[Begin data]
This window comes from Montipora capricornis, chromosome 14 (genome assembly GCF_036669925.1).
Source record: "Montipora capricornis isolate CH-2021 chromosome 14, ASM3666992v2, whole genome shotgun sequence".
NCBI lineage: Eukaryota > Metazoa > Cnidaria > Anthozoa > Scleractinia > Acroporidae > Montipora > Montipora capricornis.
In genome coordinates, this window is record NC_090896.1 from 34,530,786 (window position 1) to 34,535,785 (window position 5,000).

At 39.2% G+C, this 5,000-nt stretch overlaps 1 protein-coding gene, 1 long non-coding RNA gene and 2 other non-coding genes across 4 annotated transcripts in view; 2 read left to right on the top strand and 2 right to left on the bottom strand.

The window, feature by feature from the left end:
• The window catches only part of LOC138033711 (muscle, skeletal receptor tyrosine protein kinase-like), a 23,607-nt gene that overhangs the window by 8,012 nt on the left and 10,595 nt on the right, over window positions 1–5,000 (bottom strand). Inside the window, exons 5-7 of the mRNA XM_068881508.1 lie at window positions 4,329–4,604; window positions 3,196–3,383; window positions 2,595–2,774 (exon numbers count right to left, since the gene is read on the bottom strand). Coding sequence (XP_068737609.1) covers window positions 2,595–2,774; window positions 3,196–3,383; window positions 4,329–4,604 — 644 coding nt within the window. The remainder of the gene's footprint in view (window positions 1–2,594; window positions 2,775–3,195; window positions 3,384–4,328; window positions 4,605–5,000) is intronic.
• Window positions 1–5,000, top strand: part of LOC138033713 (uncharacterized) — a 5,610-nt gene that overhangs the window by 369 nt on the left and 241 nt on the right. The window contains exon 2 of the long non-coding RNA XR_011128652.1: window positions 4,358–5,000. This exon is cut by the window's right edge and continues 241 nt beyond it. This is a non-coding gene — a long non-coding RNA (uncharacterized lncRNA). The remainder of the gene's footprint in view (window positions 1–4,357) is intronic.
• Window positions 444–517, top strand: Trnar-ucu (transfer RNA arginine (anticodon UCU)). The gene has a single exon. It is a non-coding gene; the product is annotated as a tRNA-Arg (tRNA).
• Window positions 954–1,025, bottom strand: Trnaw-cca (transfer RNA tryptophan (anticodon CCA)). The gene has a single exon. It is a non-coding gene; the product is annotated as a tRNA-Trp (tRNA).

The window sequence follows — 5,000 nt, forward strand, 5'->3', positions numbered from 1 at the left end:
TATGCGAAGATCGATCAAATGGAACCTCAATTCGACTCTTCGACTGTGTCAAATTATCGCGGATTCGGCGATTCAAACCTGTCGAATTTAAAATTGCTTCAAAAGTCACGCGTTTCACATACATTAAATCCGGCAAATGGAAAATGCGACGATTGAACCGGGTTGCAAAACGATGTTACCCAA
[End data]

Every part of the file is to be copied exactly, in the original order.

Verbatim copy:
This window comes from Montipora capricornis, chromosome 14 (genome assembly GCF_036669925.1).
Source record: "Montipora capricornis isolate CH-2021 chromosome 14, ASM3666992v2, whole genome shotgun sequence".
NCBI lineage: Eukaryota > Metazoa > Cnidaria > Anthozoa > Scleractinia > Acroporidae > Montipora > Montipora capricornis.
In genome coordinates, this window is record NC_090896.1 from 34,530,786 (window position 1) to 34,535,785 (window position 5,000).

At 39.2% G+C, this 5,000-nt stretch overlaps 1 protein-coding gene, 1 long non-coding RNA gene and 2 other non-coding genes across 4 annotated transcripts in view; 2 read left to right on the top strand and 2 right to left on the bottom strand.

The window, feature by feature from the left end:
• The window catches only part of LOC138033711 (muscle, skeletal receptor tyrosine protein kinase-like), a 23,607-nt gene that overhangs the window by 8,012 nt on the left and 10,595 nt on the right, over window positions 1–5,000 (bottom strand). Inside the window, exons 5-7 of the mRNA XM_068881508.1 lie at window positions 4,329–4,604; window positions 3,196–3,383; window positions 2,595–2,774 (exon numbers count right to left, since the gene is read on the bottom strand). Coding sequence (XP_068737609.1) covers window positions 2,595–2,774; window positions 3,196–3,383; window positions 4,329–4,604 — 644 coding nt within the window. The remainder of the gene's footprint in view (window positions 1–2,594; window positions 2,775–3,195; window positions 3,384–4,328; window positions 4,605–5,000) is intronic.
• Window positions 1–5,000, top strand: part of LOC138033713 (uncharacterized) — a 5,610-nt gene that overhangs the window by 369 nt on the left and 241 nt on the right. The window contains exon 2 of the long non-coding RNA XR_011128652.1: window positions 4,358–5,000. This exon is cut by the window's right edge and continues 241 nt beyond it. This is a non-coding gene — a long non-coding RNA (uncharacterized lncRNA). The remainder of the gene's footprint in view (window positions 1–4,357) is intronic.
• Window positions 444–517, top strand: Trnar-ucu (transfer RNA arginine (anticodon UCU)). The gene has a single exon. It is a non-coding gene; the product is annotated as a tRNA-Arg (tRNA).
• Window positions 954–1,025, bottom strand: Trnaw-cca (transfer RNA tryptophan (anticodon CCA)). The gene has a single exon. It is a non-coding gene; the product is annotated as a tRNA-Trp (tRNA).

The window sequence follows — 5,000 nt, forward strand, 5'->3', positions numbered from 1 at the left end:
TATGCGAAGATCGATCAAATGGAACCTCAATTCGACTCTTCGACTGTGTCAAATTATCGCGGATTCGGCGATTCAAACCTGTCGAATTTAAAATTGCTTCAAAAGTCACGCGTTTCACATACATTAAATCCGGCAAATGGAAAATGCGACGATTGAACCGGGTTGCAAAACGATGTTACCCAA